SOURCE: THE PRINT
With summers expected to heighten tensions in eastern Ladakh, the government has fast-tracked the construction of 12 indigenous fast patrol vessels with specialised capabilities to counter Chinese boats in the Pangong Tso.
Sources in the defence and security establishment told ThePrint that the Goa Shipyard will be asked to prioritise the construction of the new vessels for Pangong Tso, which is frozen during winter.
“The timeline will be part of the final contract to be signed. These are extraordinary times and hence the project will be fast-tracked,” a source said.
Sources said that normally a shipyard would take about a year to construct the vessels but the Goa Shipyard, which won the contract this week, will be asked to expedite the process so that the vessels could be deployed sooner than expected.
The 135-km long Pangong Tso, a landlocked lake that is partly in the Ladakh region and partly in Tibet, has seen tensions between India and China since May.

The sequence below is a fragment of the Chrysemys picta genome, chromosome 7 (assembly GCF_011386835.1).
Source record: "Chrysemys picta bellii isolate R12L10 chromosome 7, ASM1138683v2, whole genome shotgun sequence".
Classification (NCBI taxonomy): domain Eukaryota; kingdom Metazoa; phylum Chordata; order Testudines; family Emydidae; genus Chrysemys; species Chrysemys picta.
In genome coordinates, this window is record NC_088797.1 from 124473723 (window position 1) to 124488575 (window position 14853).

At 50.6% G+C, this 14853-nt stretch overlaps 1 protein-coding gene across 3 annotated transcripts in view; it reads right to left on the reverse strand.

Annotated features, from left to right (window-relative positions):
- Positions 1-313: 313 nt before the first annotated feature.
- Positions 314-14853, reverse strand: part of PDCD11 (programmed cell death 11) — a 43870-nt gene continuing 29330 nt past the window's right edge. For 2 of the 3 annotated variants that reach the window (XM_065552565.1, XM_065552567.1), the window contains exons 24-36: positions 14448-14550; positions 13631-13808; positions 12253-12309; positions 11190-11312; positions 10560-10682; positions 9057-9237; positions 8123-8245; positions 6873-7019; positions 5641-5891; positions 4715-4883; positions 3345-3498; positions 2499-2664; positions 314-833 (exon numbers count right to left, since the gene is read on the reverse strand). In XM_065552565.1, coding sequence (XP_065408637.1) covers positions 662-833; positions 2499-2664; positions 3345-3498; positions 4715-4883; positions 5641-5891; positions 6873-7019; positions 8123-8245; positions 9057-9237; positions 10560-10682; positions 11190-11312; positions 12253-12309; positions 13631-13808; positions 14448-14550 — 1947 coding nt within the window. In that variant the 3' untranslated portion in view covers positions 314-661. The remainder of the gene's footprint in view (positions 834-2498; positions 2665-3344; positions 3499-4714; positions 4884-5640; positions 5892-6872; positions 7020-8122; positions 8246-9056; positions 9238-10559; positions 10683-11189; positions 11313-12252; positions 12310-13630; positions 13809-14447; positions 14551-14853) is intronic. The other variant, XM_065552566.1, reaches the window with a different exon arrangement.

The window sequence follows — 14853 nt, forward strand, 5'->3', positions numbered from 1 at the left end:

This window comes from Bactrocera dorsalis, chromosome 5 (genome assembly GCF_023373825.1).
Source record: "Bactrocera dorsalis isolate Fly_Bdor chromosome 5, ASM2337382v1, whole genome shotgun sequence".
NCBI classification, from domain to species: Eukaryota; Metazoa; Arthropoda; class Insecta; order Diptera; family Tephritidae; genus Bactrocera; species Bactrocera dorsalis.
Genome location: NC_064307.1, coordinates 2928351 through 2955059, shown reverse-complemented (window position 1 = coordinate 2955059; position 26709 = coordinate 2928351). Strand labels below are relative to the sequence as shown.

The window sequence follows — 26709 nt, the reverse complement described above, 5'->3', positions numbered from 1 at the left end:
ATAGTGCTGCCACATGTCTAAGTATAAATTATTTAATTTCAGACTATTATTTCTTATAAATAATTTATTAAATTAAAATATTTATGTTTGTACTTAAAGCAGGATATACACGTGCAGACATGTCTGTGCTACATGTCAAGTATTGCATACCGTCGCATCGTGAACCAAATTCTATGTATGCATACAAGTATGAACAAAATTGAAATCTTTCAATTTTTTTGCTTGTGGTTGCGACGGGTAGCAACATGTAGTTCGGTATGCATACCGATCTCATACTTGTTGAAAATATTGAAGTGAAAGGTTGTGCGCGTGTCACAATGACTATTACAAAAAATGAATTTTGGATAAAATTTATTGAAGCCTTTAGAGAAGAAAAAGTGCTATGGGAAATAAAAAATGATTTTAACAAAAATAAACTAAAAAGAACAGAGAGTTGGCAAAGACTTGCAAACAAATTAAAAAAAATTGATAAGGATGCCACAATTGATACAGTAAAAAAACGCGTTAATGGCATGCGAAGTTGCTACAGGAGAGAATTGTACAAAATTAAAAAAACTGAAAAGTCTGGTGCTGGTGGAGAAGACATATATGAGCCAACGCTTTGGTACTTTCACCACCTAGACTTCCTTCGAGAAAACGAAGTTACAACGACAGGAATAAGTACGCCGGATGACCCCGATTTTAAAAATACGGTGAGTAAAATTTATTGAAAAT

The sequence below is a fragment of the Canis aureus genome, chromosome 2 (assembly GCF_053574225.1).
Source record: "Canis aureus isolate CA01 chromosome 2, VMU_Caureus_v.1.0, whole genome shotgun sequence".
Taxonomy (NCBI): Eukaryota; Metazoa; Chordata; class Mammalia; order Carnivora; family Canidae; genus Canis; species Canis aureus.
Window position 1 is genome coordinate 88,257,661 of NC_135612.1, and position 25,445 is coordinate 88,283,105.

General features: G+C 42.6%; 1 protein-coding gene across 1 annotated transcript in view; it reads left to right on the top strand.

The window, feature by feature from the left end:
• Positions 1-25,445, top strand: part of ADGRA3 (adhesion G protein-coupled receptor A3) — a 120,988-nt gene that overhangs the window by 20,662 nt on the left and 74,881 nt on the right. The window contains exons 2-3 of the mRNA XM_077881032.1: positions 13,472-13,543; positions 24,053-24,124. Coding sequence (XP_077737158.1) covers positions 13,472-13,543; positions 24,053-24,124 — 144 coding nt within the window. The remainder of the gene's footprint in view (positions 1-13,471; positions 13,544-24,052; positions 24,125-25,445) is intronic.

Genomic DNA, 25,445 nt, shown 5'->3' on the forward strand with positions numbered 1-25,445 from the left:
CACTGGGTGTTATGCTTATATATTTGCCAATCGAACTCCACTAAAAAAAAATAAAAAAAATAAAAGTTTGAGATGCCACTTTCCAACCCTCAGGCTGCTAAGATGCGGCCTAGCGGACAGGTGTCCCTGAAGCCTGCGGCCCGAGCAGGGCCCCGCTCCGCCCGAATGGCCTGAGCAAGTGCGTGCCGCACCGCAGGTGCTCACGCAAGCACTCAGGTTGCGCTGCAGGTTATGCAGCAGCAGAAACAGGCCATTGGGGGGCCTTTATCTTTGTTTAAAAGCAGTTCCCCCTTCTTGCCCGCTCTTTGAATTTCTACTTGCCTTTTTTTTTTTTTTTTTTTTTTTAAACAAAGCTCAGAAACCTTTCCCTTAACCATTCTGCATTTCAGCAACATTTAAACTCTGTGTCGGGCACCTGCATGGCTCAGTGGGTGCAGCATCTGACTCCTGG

The lake’s northern bank juts forward like a palm, and the various protrusions are identified as “fingers” to demarcate territory. India asserts that the Line of Actual Control is at Finger 8, but China claims areas up to Finger 2 even though patrol by vehicles on land are only until Finger 4.
It is in the waters of the lake, two-thirds of which is controlled by China, with just about 45 km on the Indian side, that the Chinese carry out aggressive manoeuvres.
More powerful and bigger than current vessels
The sources said that the new Army vessels are bigger and more powerful than the ones being used by the troops currently.
Also, unlike earlier ones, the new vessels will have steel hulls, which will come handy to counter the alleged Chinese tactics of ramming their vessels onto Indian boats.
The ramming often ends up damaging the Indian boats. Moreover, the Chinese have bigger vessels, which carry double of what the current Indian vessels allow.
Sources said that a specialised team from the Navy had gone to the Pangong Tso and studied the terrain and challenges.
The final technical requirements for the boats was firmed up by the Army, taking into consideration the inputs provided by the Navy.